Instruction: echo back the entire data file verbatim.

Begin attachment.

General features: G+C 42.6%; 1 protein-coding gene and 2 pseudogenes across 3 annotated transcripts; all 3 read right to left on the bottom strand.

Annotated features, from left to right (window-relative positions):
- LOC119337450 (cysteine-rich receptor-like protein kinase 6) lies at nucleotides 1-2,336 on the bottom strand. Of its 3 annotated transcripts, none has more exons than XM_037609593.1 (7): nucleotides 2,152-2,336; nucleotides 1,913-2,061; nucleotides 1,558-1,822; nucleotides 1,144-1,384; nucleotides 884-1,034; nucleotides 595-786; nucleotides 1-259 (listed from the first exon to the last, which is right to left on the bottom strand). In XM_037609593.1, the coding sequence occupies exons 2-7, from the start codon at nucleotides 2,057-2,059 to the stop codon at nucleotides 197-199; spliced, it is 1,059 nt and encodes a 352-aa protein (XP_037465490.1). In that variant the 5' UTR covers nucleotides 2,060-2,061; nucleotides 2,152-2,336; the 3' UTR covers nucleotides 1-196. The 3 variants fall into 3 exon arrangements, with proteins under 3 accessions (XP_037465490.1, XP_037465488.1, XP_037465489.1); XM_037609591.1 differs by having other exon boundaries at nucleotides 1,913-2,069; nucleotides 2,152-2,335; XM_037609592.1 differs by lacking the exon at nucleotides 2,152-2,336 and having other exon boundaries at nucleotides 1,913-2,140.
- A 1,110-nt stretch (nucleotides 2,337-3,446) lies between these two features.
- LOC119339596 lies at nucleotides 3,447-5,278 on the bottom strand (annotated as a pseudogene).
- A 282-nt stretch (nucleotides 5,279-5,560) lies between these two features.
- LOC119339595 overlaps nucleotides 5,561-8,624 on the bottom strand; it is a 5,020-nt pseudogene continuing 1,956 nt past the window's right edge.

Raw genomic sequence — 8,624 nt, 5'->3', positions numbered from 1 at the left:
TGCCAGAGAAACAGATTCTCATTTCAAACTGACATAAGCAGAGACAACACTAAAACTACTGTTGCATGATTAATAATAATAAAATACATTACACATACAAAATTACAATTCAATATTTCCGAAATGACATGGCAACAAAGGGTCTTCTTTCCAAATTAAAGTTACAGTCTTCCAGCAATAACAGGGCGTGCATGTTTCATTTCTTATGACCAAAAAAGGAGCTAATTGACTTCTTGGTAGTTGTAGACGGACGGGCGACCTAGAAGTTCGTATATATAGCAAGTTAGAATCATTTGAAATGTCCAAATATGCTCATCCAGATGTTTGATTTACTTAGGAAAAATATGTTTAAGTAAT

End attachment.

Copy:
General features: G+C 42.6%; 1 protein-coding gene and 2 pseudogenes across 3 annotated transcripts; all 3 read right to left on the bottom strand.

Annotated features, from left to right (window-relative positions):
- LOC119337450 (cysteine-rich receptor-like protein kinase 6) lies at nucleotides 1-2,336 on the bottom strand. Of its 3 annotated transcripts, none has more exons than XM_037609593.1 (7): nucleotides 2,152-2,336; nucleotides 1,913-2,061; nucleotides 1,558-1,822; nucleotides 1,144-1,384; nucleotides 884-1,034; nucleotides 595-786; nucleotides 1-259 (listed from the first exon to the last, which is right to left on the bottom strand). In XM_037609593.1, the coding sequence occupies exons 2-7, from the start codon at nucleotides 2,057-2,059 to the stop codon at nucleotides 197-199; spliced, it is 1,059 nt and encodes a 352-aa protein (XP_037465490.1). In that variant the 5' UTR covers nucleotides 2,060-2,061; nucleotides 2,152-2,336; the 3' UTR covers nucleotides 1-196. The 3 variants fall into 3 exon arrangements, with proteins under 3 accessions (XP_037465490.1, XP_037465488.1, XP_037465489.1); XM_037609591.1 differs by having other exon boundaries at nucleotides 1,913-2,069; nucleotides 2,152-2,335; XM_037609592.1 differs by lacking the exon at nucleotides 2,152-2,336 and having other exon boundaries at nucleotides 1,913-2,140.
- A 1,110-nt stretch (nucleotides 2,337-3,446) lies between these two features.
- LOC119339596 lies at nucleotides 3,447-5,278 on the bottom strand (annotated as a pseudogene).
- A 282-nt stretch (nucleotides 5,279-5,560) lies between these two features.
- LOC119339595 overlaps nucleotides 5,561-8,624 on the bottom strand; it is a 5,020-nt pseudogene continuing 1,956 nt past the window's right edge.

Raw genomic sequence — 8,624 nt, 5'->3', positions numbered from 1 at the left:
TGCCAGAGAAACAGATTCTCATTTCAAACTGACATAAGCAGAGACAACACTAAAACTACTGTTGCATGATTAATAATAATAAAATACATTACACATACAAAATTACAATTCAATATTTCCGAAATGACATGGCAACAAAGGGTCTTCTTTCCAAATTAAAGTTACAGTCTTCCAGCAATAACAGGGCGTGCATGTTTCATTTCTTATGACCAAAAAAGGAGCTAATTGACTTCTTGGTAGTTGTAGACGGACGGGCGACCTAGAAGTTCGTATATATAGCAAGTTAGAATCATTTGAAATGTCCAAATATGCTCATCCAGATGTTTGATTTACTTAGGAAAAATATGTTTAAGTAAT